Given the precariousness of the situation and knowing he would likely go back to prison, Zhang Lin wanted to get Anni out of China, and contacted women's rights activist Reggie Littlejohn for help.
President and founder of Women's Rights Without Frontiers, an organization dedicated to fighting forced abortion and gendercide in China, Littlejohn and her husband agreed to take in both Anni and her older sister Ruli. Four people were jailed for helping them to get out of the country.
Now, after just two and a half years in the United States, Anni has gone from speaking no English to getting straight-A's and is one of the top students in her class. She began piano lessons shortly after arriving to the U.S., and recently won a competition to play in New York's prestigious Carnegie Hall.
Littlejohn, who has taken on full parental responsibilities for Ruli and Anni, told CNA May 4 that to her, Anni is "an example."
"As a second daughter, girls like that are commonly aborted due to gendercide. And also her mother was almost forcibly aborted…her mother was so distressed about this that she actually contemplated suicide, it just tore her apart," Littlejohn said.
However, she said that when she looks at Anni, who she considers as her own daughter, "I think of how beautiful and how brilliant she is and this is the kind of talent and beauty and light and love and joy that are being lost through forced abortion and sex-selective abortion in China every day."
While many might believe that these practices have stopped with China's recent implementation of a two-child policy, which went into effect Jan. 1, Littlejohn says this is far from being true.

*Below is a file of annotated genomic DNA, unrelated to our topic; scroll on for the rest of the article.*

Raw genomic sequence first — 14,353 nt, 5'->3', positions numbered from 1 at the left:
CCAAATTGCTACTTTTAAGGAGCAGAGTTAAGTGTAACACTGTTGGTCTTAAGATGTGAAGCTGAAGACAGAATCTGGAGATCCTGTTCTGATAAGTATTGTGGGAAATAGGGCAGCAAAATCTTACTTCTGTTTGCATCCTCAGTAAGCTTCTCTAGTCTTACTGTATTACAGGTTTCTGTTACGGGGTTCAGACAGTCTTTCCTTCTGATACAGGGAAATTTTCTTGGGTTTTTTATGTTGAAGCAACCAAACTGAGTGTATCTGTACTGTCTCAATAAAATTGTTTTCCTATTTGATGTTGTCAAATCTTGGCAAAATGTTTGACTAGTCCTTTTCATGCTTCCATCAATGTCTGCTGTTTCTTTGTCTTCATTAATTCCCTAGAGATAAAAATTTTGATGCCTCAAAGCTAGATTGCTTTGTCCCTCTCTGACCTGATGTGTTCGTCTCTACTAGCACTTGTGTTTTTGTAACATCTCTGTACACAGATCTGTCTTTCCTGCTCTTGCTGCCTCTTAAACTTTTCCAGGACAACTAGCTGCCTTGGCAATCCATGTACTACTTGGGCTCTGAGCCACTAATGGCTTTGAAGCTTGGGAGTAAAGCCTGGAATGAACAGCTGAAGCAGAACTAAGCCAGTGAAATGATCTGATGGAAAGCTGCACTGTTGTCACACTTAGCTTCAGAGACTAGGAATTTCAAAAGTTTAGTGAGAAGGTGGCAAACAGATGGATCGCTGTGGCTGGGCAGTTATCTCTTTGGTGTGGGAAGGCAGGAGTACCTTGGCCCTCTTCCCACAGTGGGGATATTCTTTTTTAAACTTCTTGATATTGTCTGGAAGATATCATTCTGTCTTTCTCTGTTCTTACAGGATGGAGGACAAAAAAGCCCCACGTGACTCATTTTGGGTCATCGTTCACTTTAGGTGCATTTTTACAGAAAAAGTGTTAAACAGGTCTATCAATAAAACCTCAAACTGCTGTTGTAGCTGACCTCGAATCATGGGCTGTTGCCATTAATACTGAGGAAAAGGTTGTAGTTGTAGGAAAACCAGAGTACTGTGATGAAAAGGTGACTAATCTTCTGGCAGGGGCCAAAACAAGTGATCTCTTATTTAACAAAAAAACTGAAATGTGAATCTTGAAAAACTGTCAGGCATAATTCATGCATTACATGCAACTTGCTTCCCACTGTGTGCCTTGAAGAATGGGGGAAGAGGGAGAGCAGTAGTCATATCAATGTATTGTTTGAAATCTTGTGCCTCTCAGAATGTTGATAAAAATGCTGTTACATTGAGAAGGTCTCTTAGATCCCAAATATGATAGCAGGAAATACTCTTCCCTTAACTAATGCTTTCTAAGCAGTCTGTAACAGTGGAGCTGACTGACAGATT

"The new Two-Child Policy is nothing to celebrate about. They used to kill every child after one, now they kill every child after two. So the entire infrastructure of coercion is still in place," she said.
"You still have to have government permission to have two children. It's two children per couple, so if you're not in a couple, you can't have a kid. So single women are still forcibly aborted in China and that accounts for a very large proportion of the abortions," she added.
The State Department's report also indicated a system of coercion surrounding reproductive rights in China, reporting that "the country's birth-limitation policies retained harshly coercive elements in law and practice."
The report spoke of the "intense pressure" put on families by the police to enforce birth quotas, resulting in "instances of local family-planning officials using physical coercion to meet government goals."
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"Such practices included the mandatory use of birth control and the forced abortion of unauthorized pregnancies," it read, noting that in cases in which the family already had two children, "one parent was often required to undergo sterilization."
There are even links between job promotion and success in meeting the birth limitations. Police job promotion, in particular, "provided a powerful structural incentive for officials to employ coercive measures to meet population goals."
While officially prohibited in China, sex-selective abortions "continued because of traditional preference for male children and the birth-limitation policy," the report stated.
"Female infanticide, gender-biased abortions, and the abandonment and neglect of baby girls remained problems due to the traditional preference for sons and the birth-limitation policy."
Littlejohn said she doesn't expect the number of gendercide abortions to go down even under the two-child policy, because when a family has a daughter for their first child, "it's routine to abort or abandon" a second daughter so that the family can reserve the place for a boy.
She said she has been discouraged that the amount of international pressure to stop these atrocities from happening in China have dropped after the country's leaders changed the rules on the one-child policy.